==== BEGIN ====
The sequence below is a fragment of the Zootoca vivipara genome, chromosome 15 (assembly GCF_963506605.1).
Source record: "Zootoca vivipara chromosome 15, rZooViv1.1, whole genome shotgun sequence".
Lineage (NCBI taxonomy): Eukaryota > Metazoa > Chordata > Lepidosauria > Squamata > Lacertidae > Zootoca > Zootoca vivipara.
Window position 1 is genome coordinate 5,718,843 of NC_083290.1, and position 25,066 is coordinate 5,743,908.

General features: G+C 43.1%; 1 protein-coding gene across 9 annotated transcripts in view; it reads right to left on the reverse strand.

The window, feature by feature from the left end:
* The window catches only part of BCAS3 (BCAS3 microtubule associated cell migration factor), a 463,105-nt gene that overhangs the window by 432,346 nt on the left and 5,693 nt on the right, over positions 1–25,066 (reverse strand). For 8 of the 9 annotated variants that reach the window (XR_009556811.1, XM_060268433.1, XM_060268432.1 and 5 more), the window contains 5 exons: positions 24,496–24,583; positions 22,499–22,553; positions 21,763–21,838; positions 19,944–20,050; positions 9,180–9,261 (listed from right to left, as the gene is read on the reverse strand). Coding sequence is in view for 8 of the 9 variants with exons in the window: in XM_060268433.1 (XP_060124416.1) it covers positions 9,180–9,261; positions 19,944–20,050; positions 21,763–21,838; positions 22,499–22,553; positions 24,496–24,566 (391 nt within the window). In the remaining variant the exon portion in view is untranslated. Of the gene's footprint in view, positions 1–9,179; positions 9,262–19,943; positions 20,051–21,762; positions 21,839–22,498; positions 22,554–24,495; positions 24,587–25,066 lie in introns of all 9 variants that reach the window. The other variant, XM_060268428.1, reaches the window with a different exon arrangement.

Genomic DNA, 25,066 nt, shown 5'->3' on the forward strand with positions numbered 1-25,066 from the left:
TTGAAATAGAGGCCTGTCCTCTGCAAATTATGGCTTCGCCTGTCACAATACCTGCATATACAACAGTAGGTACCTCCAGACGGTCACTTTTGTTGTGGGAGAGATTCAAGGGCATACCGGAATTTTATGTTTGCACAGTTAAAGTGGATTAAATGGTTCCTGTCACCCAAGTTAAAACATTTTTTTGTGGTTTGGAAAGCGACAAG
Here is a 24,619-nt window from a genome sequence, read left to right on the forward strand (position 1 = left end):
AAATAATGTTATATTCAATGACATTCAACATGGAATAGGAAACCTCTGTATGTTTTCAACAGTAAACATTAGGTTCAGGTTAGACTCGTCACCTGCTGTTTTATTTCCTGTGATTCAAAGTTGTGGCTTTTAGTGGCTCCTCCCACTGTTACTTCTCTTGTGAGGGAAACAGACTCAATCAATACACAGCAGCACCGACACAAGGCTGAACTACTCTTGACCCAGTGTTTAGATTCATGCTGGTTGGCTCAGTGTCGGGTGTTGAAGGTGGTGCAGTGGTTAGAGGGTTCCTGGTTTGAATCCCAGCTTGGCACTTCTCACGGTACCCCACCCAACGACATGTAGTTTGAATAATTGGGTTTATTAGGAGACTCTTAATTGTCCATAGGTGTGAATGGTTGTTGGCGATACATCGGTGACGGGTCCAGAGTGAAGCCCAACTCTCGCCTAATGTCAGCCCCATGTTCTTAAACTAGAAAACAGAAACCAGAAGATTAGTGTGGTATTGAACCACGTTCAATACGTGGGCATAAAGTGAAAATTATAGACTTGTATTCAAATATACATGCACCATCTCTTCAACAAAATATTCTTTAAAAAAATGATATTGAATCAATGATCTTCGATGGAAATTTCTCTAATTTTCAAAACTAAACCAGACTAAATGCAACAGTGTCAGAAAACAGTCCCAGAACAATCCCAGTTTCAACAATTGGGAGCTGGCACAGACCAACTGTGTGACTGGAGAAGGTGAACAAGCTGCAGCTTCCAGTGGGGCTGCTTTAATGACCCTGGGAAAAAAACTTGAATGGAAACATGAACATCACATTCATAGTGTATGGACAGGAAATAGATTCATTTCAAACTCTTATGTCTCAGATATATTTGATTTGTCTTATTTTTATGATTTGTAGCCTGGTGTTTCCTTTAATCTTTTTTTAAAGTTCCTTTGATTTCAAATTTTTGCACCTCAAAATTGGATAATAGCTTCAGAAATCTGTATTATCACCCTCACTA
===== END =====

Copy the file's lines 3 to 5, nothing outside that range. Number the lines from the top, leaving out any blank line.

Lineage (NCBI taxonomy): Eukaryota > Metazoa > Chordata > Lepidosauria > Squamata > Lacertidae > Zootoca > Zootoca vivipara.
Window position 1 is genome coordinate 5,718,843 of NC_083290.1, and position 25,066 is coordinate 5,743,908.

General features: G+C 43.1%; 1 protein-coding gene across 9 annotated transcripts in view; it reads right to left on the reverse strand.